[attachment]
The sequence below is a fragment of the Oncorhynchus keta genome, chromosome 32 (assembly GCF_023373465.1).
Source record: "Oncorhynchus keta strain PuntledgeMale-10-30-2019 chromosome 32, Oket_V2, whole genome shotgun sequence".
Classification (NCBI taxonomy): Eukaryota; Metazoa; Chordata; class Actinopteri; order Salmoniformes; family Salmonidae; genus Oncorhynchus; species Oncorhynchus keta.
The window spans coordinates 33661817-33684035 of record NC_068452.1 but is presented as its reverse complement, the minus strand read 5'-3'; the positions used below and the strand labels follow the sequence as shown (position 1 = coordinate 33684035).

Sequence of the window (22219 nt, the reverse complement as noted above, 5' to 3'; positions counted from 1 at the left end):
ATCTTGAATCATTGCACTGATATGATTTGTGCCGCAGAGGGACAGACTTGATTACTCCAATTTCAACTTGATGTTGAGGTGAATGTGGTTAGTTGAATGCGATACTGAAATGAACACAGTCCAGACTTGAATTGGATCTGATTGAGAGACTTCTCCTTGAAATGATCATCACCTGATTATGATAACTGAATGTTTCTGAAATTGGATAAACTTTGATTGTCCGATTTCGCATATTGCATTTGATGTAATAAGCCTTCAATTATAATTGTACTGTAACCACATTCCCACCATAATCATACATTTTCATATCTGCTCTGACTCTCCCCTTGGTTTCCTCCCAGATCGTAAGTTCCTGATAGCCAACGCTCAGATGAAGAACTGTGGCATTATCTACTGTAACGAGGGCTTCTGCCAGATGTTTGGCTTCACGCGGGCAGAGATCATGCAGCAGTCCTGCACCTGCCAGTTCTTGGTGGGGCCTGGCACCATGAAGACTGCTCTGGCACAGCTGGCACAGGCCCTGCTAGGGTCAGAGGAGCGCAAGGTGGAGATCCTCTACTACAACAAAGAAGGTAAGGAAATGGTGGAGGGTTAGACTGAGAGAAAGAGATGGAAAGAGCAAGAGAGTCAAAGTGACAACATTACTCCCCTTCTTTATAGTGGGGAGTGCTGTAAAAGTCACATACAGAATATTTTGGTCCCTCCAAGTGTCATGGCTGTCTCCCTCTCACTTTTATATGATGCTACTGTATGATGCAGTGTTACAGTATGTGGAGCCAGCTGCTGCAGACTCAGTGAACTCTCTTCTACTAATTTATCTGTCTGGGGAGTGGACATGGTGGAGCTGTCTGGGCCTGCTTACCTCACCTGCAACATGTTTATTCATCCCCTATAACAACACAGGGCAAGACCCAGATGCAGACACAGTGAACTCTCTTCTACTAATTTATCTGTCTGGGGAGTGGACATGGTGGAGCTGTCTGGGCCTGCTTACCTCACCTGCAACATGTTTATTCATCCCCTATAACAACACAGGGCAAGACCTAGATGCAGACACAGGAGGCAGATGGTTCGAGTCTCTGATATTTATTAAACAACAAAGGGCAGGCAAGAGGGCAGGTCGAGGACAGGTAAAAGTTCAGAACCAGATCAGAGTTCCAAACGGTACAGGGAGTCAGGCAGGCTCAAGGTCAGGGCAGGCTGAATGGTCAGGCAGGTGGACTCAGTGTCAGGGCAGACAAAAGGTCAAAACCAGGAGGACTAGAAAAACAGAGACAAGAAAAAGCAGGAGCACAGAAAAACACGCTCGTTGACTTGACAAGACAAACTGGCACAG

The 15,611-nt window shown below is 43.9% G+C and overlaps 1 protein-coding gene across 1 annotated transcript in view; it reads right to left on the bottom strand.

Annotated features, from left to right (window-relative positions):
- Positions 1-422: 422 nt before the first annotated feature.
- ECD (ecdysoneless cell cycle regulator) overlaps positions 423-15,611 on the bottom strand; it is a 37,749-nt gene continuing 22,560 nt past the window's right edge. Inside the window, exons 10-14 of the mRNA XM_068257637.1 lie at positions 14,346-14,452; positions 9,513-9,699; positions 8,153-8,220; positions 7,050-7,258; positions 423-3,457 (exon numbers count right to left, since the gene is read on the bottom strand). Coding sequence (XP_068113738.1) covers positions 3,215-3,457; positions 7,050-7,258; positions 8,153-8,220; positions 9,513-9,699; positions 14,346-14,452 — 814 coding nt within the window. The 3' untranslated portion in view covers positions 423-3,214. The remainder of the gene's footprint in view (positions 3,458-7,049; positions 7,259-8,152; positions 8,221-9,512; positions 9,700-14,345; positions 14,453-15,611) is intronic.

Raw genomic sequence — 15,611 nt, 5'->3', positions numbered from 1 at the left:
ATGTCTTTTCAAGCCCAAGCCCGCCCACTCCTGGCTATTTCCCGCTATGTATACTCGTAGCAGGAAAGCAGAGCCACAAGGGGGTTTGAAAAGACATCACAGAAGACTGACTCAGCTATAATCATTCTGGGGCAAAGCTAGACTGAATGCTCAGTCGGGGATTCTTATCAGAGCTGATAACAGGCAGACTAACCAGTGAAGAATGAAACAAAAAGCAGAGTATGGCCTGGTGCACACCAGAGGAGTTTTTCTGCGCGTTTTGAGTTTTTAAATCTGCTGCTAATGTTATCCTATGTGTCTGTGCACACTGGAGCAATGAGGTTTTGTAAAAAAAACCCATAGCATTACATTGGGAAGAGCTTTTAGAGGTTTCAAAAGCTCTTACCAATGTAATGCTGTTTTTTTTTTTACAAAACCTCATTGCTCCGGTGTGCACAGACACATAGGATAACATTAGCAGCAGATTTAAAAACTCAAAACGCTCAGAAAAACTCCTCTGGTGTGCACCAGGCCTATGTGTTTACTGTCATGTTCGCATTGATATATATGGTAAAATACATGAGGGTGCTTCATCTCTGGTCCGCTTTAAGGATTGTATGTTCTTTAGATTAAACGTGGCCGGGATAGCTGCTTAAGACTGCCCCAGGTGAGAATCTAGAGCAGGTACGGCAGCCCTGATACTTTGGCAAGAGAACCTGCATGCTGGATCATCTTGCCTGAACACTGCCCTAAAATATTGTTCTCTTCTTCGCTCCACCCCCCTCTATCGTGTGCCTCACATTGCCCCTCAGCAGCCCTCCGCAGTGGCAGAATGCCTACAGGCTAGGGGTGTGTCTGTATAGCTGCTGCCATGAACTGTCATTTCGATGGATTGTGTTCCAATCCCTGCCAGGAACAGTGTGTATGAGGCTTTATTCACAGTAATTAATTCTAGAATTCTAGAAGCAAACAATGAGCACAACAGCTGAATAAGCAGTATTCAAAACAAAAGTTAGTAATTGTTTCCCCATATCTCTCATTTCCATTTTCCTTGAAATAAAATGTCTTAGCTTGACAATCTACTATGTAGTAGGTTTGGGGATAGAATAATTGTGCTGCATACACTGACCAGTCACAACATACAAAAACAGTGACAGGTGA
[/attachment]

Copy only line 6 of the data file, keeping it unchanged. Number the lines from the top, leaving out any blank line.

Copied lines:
ATCTTGAATCATTGCACTGATATGATTTGTGCCGCAGAGGGACAGACTTGATTACTCCAATTTCAACTTGATGTTGAGGTGAATGTGGTTAGTTGAATGCGATACTGAAATGAACACAGTCCAGACTTGAATTGGATCTGATTGAGAGACTTCTCCTTGAAATGATCATCACCTGATTATGATAACTGAATGTTTCTGAAATTGGATAAACTTTGATTGTCCGATTTCGCATATTGCATTTGATGTAATAAGCCTTCAATTATAATTGTACTGTAACCACATTCCCACCATAATCATACATTTTCATATCTGCTCTGACTCTCCCCTTGGTTTCCTCCCAGATCGTAAGTTCCTGATAGCCAACGCTCAGATGAAGAACTGTGGCATTATCTACTGTAACGAGGGCTTCTGCCAGATGTTTGGCTTCACGCGGGCAGAGATCATGCAGCAGTCCTGCACCTGCCAGTTCTTGGTGGGGCCTGGCACCATGAAGACTGCTCTGGCACAGCTGGCACAGGCCCTGCTAGGGTCAGAGGAGCGCAAGGTGGAGATCCTCTACTACAACAAAGAAGGTAAGGAAATGGTGGAGGGTTAGACTGAGAGAAAGAGATGGAAAGAGCAAGAGAGTCAAAGTGACAACATTACTCCCCTTCTTTATAGTGGGGAGTGCTGTAAAAGTCACATACAGAATATTTTGGTCCCTCCAAGTGTCATGGCTGTCTCCCTCTCACTTTTATATGATGCTACTGTATGATGCAGTGTTACAGTATGTGGAGCCAGCTGCTGCAGACTCAGTGAACTCTCTTCTACTAATTTATCTGTCTGGGGAGTGGACATGGTGGAGCTGTCTGGGCCTGCTTACCTCACCTGCAACATGTTTATTCATCCCCTATAACAACACAGGGCAAGACCCAGATGCAGACACAGTGAACTCTCTTCTACTAATTTATCTGTCTGGGGAGTGGACATGGTGGAGCTGTCTGGGCCTGCTTACCTCACCTGCAACATGTTTATTCATCCCCTATAACAACACAGGGCAAGACCTAGATGCAGACACAGGAGGCAGATGGTTCGAGTCTCTGATATTTATTAAACAACAAAGGGCAGGCAAGAGGGCAGGTCGAGGACAGGTAAAAGTTCAGAACCAGATCAGAGTTCCAAACGGTACAGGGAGTCAGGCAGGCTCAAGGTCAGGGCAGGCTGAATGGTCAGGCAGGTGGACTCAGTGTCAGGGCAGACAAAAGGTCAAAACCAGGAGGACTAGAAAAACAGAGACAAGAAAAAGCAGGAGCACAGAAAAACACGCTCGTTGACTTGACAAGACAAACTGGCACAG